Well, maybe it's more accurate to say newspapers and magazines are alive and, according to experts speaking at a New York Advertising Week panel last week, they will be around for some time. Digital platforms are how they may be delivered, though, rather than via ink on paper.
It's a welcome contrast to all the gloom & doom predictions we keep hearing when it comes to print media.
The NY Advertising Week panel says the economic storm papers and magazines have been suffering under is starting to subside. That's not to say all is rosy for print, but it looks like their content will remain intact, even as it comes to us in a number of new ways.
Many of the companies who publish papers and magazines are still quite profitable and have developed huge online audiences -- in some cases, dwarfing their print circulation. Newspaper publishers are moving into hyper-local news coverage to compete with TV and cable. Some of the biggest newspaper companies including The New York Times, News Corp's Wall Street Journal and Gannett are experimenting with various forms of pay walls. Some papers are trying putting some content exclusively in print, while promoting it online, the way Gannett's Journal News, in New York's northern suburbs, recently did with a story on teacher salaries in the region.
But it's a real struggle for print media, as production and delivery costs rise and the news cycle is no longer a cycle, but is now a steady flow of information that is instantly and constantly updated.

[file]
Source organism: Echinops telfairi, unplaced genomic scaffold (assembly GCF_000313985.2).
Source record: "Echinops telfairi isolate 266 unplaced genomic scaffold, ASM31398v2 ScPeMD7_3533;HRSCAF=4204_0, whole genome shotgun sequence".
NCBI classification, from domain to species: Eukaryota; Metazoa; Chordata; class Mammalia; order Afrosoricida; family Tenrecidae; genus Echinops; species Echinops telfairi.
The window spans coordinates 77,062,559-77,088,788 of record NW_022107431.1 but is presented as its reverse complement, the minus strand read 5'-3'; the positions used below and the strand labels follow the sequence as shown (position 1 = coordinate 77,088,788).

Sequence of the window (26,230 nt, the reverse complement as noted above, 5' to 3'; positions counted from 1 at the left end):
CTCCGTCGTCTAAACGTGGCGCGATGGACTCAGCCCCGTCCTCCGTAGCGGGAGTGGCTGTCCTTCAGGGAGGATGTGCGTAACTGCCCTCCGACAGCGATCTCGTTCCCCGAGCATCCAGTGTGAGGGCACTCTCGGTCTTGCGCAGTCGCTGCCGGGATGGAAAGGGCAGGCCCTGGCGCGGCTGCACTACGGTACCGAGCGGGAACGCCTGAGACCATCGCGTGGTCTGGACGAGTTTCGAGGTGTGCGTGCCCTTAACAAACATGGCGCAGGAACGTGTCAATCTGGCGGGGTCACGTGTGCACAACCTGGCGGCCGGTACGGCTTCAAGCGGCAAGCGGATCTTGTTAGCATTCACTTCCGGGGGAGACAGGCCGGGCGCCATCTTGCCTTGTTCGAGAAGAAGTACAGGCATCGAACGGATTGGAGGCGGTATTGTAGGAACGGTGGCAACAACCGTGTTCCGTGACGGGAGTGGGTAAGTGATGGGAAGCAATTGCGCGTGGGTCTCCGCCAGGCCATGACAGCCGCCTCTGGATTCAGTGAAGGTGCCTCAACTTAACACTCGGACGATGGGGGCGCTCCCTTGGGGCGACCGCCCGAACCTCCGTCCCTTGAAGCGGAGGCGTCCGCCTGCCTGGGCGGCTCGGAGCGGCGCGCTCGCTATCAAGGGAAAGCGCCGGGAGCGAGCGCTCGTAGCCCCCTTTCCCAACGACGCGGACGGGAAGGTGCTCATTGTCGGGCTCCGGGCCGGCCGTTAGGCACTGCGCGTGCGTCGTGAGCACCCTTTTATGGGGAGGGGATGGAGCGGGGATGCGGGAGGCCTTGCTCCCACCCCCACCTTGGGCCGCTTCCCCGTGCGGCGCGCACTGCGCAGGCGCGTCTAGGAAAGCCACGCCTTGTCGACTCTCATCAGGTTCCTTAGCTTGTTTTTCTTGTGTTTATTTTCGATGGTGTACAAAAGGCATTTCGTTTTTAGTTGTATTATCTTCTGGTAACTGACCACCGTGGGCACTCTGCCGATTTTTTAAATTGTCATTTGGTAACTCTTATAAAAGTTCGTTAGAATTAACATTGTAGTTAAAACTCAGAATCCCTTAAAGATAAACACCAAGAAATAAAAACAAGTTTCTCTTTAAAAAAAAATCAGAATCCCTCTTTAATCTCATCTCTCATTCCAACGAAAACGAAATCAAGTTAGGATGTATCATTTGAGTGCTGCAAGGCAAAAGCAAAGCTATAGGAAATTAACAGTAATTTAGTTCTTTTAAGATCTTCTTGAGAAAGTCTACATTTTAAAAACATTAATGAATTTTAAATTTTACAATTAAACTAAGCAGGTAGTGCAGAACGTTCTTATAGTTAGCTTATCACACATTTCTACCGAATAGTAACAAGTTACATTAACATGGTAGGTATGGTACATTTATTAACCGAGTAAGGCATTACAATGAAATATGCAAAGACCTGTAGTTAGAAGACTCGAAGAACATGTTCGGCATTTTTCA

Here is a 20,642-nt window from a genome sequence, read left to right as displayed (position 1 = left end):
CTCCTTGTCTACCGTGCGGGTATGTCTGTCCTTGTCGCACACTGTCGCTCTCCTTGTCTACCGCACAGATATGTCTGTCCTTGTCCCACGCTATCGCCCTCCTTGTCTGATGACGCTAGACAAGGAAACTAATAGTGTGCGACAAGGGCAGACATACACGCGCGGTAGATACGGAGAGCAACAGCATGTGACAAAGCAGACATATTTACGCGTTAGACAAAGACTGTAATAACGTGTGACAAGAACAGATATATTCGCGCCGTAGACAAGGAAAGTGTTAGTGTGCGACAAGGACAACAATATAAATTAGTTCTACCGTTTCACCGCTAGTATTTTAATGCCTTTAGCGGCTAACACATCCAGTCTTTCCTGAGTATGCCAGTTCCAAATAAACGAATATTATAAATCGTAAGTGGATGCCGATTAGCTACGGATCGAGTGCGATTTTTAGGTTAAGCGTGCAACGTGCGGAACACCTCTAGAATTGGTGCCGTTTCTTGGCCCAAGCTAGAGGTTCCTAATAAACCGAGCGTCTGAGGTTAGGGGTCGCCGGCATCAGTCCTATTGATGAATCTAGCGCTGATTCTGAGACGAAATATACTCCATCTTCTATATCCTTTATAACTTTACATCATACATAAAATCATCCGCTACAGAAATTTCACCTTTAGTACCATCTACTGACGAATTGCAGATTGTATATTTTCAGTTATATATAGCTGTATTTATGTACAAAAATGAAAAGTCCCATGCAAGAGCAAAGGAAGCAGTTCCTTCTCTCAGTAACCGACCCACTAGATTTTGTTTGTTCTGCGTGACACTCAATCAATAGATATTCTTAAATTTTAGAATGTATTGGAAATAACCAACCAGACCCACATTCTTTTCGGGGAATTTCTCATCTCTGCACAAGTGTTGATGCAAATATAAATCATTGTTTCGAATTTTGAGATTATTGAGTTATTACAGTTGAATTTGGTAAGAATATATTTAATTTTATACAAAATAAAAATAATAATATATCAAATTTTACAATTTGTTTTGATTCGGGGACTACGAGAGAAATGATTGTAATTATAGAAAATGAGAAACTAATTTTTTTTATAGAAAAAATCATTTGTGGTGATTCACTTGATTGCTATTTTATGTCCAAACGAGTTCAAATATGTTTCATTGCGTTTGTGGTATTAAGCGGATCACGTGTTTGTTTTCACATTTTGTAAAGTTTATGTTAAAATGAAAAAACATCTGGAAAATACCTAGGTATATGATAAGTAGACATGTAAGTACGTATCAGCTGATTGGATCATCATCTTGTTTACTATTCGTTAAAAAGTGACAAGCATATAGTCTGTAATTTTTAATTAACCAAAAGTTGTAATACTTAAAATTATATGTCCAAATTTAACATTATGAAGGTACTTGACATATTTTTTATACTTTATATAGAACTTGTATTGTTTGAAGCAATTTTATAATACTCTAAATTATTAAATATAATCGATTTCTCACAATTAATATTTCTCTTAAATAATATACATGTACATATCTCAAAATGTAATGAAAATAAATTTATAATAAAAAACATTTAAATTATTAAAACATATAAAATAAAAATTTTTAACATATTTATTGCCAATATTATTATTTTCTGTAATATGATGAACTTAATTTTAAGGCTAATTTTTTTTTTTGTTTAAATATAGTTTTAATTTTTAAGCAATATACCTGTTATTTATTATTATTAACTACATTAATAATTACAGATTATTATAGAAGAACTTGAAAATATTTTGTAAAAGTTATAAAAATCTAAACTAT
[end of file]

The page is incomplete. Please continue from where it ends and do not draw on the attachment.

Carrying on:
Print can do some things, of course, that digital simply can't -- at least, not yet. The printed page can deliver dazzling, eye-catching spreads that showcase an advertiser's product in spectacular color. It can offer gatefolds, die-cuts, encapsulated scent strips and other special effects for which some advertisers will gladly pay good money. And the printed page can remain indefinitely.
Digital platforms certainly have benefits they can offer up to advertisers -- hyper-localization of ad messages, targeting based on readers' online behavioral history, motion, links, instant updates and more.
As technology continues to evolve, it may end up not being an either-or situation, but more of a side-by-side situation, where magazines and newspapers are defined more by their content than by how we end users ultimately view the information. We already have choices -- read a newspaper or magazine the traditional way on a printed page, or view it online on a computer, smartphone, Kindle reader or on your giant HDTV screen.
But whether you buy The Times at the newsstand, pick it up at your doorstep, or view it online -- it's still The Times, reported by Times reporters. The same can be or eventually will be said for magazine titles.
Some very smart minds are hard at work trying to figure out how to deliver quality news and feature content via the various platforms and make money at it. I have confidence that they'll get it figured out -- hopefully sooner rather than later -- so publishers can remain viable businesses that can support quality newsrooms and pay good writers and editors.
Part of the change may be that we find ourselves paying for content we now get free online. That may be the new reality, just as most of us now pay for another form of news and entertainment we traditionally got for free -- television.
One thing remains unchanged ... people still want news and feature information.
Time and technology won't change that.